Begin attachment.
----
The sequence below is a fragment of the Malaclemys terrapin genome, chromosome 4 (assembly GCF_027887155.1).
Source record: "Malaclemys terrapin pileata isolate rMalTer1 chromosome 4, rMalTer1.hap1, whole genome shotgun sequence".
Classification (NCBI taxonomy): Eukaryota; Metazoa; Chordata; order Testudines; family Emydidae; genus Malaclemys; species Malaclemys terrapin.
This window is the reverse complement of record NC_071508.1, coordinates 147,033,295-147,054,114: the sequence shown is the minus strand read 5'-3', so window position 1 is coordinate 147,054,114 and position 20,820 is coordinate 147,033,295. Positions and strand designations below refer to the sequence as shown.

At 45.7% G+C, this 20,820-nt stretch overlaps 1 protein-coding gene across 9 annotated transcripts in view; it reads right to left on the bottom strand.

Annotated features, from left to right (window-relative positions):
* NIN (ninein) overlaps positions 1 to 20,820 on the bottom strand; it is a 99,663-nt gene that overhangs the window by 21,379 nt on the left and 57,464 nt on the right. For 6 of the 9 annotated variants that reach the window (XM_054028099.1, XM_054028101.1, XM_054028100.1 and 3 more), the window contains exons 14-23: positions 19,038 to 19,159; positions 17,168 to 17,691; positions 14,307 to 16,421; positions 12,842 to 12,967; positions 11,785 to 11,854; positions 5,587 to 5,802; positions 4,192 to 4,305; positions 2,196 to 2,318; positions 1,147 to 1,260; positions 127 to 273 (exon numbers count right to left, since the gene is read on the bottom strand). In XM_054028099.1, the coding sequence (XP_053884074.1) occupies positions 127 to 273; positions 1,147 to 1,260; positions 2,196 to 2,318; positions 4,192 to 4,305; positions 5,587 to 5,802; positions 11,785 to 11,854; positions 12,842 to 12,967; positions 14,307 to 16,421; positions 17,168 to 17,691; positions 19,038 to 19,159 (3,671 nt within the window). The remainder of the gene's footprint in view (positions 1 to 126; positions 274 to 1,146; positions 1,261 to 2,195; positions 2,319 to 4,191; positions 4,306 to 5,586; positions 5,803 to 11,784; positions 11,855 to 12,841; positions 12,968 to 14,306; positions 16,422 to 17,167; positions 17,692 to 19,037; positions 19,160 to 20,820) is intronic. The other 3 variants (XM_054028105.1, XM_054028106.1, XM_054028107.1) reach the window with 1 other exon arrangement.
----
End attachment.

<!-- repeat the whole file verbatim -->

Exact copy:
The sequence below is a fragment of the Malaclemys terrapin genome, chromosome 4 (assembly GCF_027887155.1).
Source record: "Malaclemys terrapin pileata isolate rMalTer1 chromosome 4, rMalTer1.hap1, whole genome shotgun sequence".
Classification (NCBI taxonomy): Eukaryota; Metazoa; Chordata; order Testudines; family Emydidae; genus Malaclemys; species Malaclemys terrapin.
This window is the reverse complement of record NC_071508.1, coordinates 147,033,295-147,054,114: the sequence shown is the minus strand read 5'-3', so window position 1 is coordinate 147,054,114 and position 20,820 is coordinate 147,033,295. Positions and strand designations below refer to the sequence as shown.

At 45.7% G+C, this 20,820-nt stretch overlaps 1 protein-coding gene across 9 annotated transcripts in view; it reads right to left on the bottom strand.

Annotated features, from left to right (window-relative positions):
* NIN (ninein) overlaps positions 1 to 20,820 on the bottom strand; it is a 99,663-nt gene that overhangs the window by 21,379 nt on the left and 57,464 nt on the right. For 6 of the 9 annotated variants that reach the window (XM_054028099.1, XM_054028101.1, XM_054028100.1 and 3 more), the window contains exons 14-23: positions 19,038 to 19,159; positions 17,168 to 17,691; positions 14,307 to 16,421; positions 12,842 to 12,967; positions 11,785 to 11,854; positions 5,587 to 5,802; positions 4,192 to 4,305; positions 2,196 to 2,318; positions 1,147 to 1,260; positions 127 to 273 (exon numbers count right to left, since the gene is read on the bottom strand). In XM_054028099.1, the coding sequence (XP_053884074.1) occupies positions 127 to 273; positions 1,147 to 1,260; positions 2,196 to 2,318; positions 4,192 to 4,305; positions 5,587 to 5,802; positions 11,785 to 11,854; positions 12,842 to 12,967; positions 14,307 to 16,421; positions 17,168 to 17,691; positions 19,038 to 19,159 (3,671 nt within the window). The remainder of the gene's footprint in view (positions 1 to 126; positions 274 to 1,146; positions 1,261 to 2,195; positions 2,319 to 4,191; positions 4,306 to 5,586; positions 5,803 to 11,784; positions 11,855 to 12,841; positions 12,968 to 14,306; positions 16,422 to 17,167; positions 17,692 to 19,037; positions 19,160 to 20,820) is intronic. The other 3 variants (XM_054028105.1, XM_054028106.1, XM_054028107.1) reach the window with 1 other exon arrangement.